A 95-year-old woman is among the twinkle-toed care home residents showing the younger generation how to tango their way to health thanks to a revolutionary exercise project.
The Strictly Come Dancing enthusiasts are partnering with eight and nine-year-olds at Chirk Court Care Home, in Chirk, in a project designed to promote intergenerational friendships and improve wellbeing.
The weekly dance sessions, which draw on a host of dance styles and rhythmic movements, are attended by up to 20 elderly residents at any one time.
Once a month, the home invites around 10 schoolchildren from nearby Ysgol y Waun to join in and share their love of music and movement.
The exercise session is so popular, even those unable to take part cheer and spectate from the side lines, including 107-year-old Rita “Nan” Evans who has become a particular hit with the children.
Mandi Southern, activities coordinator said: “Wherever possible we encourage people to carry on their hobbies. We’ve created a vegetable patch, we’ve bought a football net for one gentleman who still loves to kick a ball and now we have these exercise classes and why not? Life is for living.
“There’s a lot of giggling of course and fun. We’ve even danced to the Full Monty – that saw everybody running in from outside to see what was going on.
“Even the nurses, family members and other visitors will join in when they see the classes in full swing – it uplifts everybody, not just the children and residents.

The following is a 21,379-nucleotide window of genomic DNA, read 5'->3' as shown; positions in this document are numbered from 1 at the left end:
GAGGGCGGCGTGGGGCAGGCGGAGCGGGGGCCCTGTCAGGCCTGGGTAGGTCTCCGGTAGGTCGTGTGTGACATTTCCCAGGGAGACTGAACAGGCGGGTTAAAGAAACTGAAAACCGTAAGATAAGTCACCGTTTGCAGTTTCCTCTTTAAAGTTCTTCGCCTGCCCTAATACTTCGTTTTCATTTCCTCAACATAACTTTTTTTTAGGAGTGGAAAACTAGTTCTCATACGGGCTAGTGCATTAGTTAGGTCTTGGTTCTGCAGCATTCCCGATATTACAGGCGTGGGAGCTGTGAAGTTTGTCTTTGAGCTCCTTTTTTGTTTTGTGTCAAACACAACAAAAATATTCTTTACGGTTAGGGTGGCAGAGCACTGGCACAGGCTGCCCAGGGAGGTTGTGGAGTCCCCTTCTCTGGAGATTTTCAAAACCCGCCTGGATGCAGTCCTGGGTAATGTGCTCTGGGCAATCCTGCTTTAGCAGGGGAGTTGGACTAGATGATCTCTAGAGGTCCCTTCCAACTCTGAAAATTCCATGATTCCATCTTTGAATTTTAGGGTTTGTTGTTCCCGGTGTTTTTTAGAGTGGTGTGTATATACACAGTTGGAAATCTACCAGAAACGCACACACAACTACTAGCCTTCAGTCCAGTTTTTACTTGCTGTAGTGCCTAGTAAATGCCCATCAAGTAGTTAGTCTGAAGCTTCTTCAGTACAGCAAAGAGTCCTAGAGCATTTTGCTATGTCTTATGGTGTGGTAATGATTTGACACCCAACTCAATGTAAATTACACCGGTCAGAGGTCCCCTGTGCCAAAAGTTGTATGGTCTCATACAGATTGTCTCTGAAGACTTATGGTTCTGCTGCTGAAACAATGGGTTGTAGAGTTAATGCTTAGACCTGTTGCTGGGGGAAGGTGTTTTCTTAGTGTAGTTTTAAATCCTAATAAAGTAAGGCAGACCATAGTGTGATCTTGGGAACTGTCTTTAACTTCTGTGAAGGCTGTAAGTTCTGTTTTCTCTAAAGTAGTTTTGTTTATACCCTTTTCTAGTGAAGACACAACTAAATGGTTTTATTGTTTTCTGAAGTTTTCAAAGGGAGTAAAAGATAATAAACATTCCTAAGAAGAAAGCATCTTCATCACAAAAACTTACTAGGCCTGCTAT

“We do a sit-down version of the Tango, moving our feet and arms. We enjoy a bit of jazz. We’ve not quite got round to Hip Hop yet but you never know – I’m sure we’d give it a go”
Mario Kreft MBE, the Chair of industry champions Care Forum Wales, congratulated Chirk Court for thinking outside the box to promote intergenerational friendships.
“This is a fantastic project benefitting everybody involved,” he said.
“Bringing young and older people together over a shared love of dance and music is a great way of initiating friendships and motivating residents to try new activities.
“These dance classes are having a brilliant impact on the wellbeing of the residents and helping to widen the children’s understanding of their world.”
Chirk Court, managed by ClwydAlyn Housing Ltd, a member of Care Forum Wales, successfully applied for a £1,800 Community Plus Award from ClwydAlyn last year as part the company’s 40th anniversary celebrations.
The funding, which was granted to expand the home’s intergenerational work, ensures Chirk Court can continue providing the dance sessions until the end of the year at least – much to the delight of the residents.
Chirk Court manager Lisa Johnson said: “It’s great to see how initiative has succeeded as we’d hoped, in encouraging relationships and community integration which will last throughout the lives of the younger and older residents of Chirk, and support dementia friendly communities which are truly integrated